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Euro Strength Risks Drawing ECB Ire

© European Central Bank, reproduced under CC licensing

The Euro-to-Dollar rate recovered its footing Wednesday before attempting to best Tuesday's highs but the rally is increasingly at risk of being called to a halt by the European Central Bank (ECB) over concerns about the economic cost of rising exchange rates, according to Societe Generale.

Europe's single currency has risen more than 9% against the Dollar from 1.08 in late May, which marks the floor of its 2020 range if volatility during the March liquidity crisis is overlooked, although as analysts set their sights on the big round number that is 1.20 the threat of ECB pushback is growing. 

"EUR/USD gives a misleading impression of the Euro's overall cheapness and therefore, can probably only go up when the general tide is for other currencies to appreciate against the dollar too," says Societe Generale's chief FX strategist Kit Juckes. "The euro is already within 1% of the average 2010-2014 level in real effective terms, even while it's 12% below the average EUR/USD rate.

Above: Euro-to-Dollar rate shown at weekly intervals with Fibonacci retracements of 2018 downtrend.  

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Euros have been bought hand over fist by a range of market participants in recent months as some expressed improved sentiments about the outlook for the Eurozone  in the wake of July's landmark deal over the EU recovery fund, while others have sought refuge from an unravelling Dollar. 

The rally has been impressive by many accounts but while the Euro-to-Dollar rate has merely risen back to levels that last prevailed in early 2018, various trade-weighted measures show the single currency having surpassed even the peaks seen in prior 2017 rally. 

Juckes cites Bank of International Settlements (BIS) measures of nominal and real effective exchange rates, which track the single currency against its trading partners, for thinking the continent's unified unit isn't as cheap as Euro-to-Dollar rate history would have observers believe. 

Above: Societe General graph showing BIS estimates of nominal and real effective exchange rates for the Euro.  

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"Europe is an open and reasonably exchange-rate sensitive economy which, at the moment, is in a nasty recession, suffering a major hit to its export performance and facing more disinflationary than inflationary forces. None of which makes a much stronger currency desirable," Juckes says. 

Rising effective exchange rates are negative headwinds for export oriented economies at the best of times and are rarely welcomed by central banks, much more so in the middle of economic crises, and the Euro-to-Dollar rate has played a leading role in lifting those broader measures of the single currency.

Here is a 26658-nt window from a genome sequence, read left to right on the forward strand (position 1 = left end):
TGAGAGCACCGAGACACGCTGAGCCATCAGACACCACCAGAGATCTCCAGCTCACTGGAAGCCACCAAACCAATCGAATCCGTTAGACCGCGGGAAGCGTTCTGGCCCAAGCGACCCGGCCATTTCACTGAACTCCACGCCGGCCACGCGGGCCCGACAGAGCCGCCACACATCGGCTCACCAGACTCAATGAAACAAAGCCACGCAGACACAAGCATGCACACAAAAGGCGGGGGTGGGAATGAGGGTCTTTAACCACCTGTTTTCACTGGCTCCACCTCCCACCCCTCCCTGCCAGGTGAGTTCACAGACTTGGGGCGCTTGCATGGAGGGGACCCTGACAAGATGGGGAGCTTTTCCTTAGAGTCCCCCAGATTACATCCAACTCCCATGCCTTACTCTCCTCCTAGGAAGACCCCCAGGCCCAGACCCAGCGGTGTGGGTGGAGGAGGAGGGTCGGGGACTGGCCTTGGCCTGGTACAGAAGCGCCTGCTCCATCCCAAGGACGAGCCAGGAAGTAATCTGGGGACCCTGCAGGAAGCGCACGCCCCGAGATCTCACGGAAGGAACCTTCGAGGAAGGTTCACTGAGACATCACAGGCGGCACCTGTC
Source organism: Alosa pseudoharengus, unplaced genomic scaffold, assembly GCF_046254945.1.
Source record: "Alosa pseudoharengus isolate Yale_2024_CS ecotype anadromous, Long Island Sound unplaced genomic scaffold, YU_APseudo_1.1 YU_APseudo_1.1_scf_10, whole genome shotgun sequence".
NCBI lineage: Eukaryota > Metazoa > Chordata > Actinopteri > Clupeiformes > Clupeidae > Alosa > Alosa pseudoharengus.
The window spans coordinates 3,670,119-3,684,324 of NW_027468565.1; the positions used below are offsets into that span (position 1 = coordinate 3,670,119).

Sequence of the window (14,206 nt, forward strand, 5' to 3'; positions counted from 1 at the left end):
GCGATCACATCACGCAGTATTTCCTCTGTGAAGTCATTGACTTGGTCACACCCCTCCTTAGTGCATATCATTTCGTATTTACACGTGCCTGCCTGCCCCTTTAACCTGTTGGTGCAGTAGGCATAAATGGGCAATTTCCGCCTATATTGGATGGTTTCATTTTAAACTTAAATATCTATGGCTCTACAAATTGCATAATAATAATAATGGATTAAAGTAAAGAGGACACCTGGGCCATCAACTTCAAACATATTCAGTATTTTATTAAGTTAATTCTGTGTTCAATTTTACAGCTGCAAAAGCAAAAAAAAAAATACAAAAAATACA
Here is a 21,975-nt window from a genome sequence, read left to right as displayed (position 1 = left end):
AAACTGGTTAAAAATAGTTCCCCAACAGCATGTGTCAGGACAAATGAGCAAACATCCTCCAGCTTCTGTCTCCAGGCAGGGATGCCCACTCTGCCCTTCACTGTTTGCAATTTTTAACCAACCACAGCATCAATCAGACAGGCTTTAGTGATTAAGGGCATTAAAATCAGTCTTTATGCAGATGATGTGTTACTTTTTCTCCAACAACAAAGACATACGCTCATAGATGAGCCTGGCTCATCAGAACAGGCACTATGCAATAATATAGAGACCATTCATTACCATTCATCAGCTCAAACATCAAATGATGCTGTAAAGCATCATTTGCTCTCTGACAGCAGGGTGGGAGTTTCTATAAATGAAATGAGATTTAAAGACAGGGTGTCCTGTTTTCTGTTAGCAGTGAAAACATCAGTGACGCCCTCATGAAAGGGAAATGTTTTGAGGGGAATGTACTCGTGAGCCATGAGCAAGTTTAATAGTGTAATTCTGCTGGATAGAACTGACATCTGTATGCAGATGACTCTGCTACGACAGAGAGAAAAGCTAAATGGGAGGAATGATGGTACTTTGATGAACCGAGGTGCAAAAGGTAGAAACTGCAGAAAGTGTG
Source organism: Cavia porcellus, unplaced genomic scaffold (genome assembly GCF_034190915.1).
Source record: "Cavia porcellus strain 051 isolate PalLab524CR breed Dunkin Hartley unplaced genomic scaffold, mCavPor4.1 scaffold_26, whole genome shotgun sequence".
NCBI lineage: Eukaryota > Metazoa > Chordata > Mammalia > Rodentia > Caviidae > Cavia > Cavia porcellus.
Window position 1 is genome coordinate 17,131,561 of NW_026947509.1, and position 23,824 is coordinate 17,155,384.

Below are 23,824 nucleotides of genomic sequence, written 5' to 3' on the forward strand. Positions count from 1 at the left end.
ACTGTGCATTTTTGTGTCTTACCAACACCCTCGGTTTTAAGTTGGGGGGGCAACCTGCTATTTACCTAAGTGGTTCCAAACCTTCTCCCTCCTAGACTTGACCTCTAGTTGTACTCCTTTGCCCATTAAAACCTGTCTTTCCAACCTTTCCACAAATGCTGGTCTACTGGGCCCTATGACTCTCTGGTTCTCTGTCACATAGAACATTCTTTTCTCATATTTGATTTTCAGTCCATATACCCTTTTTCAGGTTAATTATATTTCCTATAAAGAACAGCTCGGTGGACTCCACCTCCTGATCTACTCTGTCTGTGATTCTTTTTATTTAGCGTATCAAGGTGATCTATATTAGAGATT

Such exchange rates dynamics hamper export competitiveness while enhancing the purchasing power of the domestic economy, reducing import and often consumer prices as a result. The ECB is obliged to deliver inflation of "close to, but below 2%" annually but has rarely been able to in the post-crisis years so tends not to welcome disinflationary forces and would be doubly unlikely to do so in the middle of another global economic catastrophe. 

Above: ECB estimates of Euro relative to 19 largest Euro area trading partners and 38 largest trading partners. Blue and yellow lines show higher frequency estimates testing 2017 highs while brown and purple lines show lower frequency measures rising back to pre-ECB quantitative easing highs. Estimates dated July 01, 2020.

"My grandfather used to tell me that life isn't supposed to be fair, when I was complaining about some injustice or another. The ECB may soon get an unfair EUR/USD rate, and toys may be thrown. I'll guess that EUR/USD getting to 1.20 would provoke a reaction," Juckes says. 

The bigger rub for the Euro-to-Dollar rate may be that some of the European Central Bank's own estimates suggest the trade-weighted single currency has risen above the levels which last prevailed before January 2015, which saw the launch of its maiden quantitative easing programme and initial foray into the realm of negative interest rates. 

It's not clear what exactly the ECB could and would actually do in order to talk down the Euro-to-Dollar rate, especially in a market where investors are increasingly reluctant to hold onto the greenback. But the above could make it likely that the bank at least attempts to do something in the near future.

The bank's next decision is due on September 10 although policymakers regularly speak on a range of subjects both with the press and before private audiences. The Euro-to-Dollar rate was 0.45% higher at 1.1768 Wednesday, having risen 4.9% thus far in 2020. 


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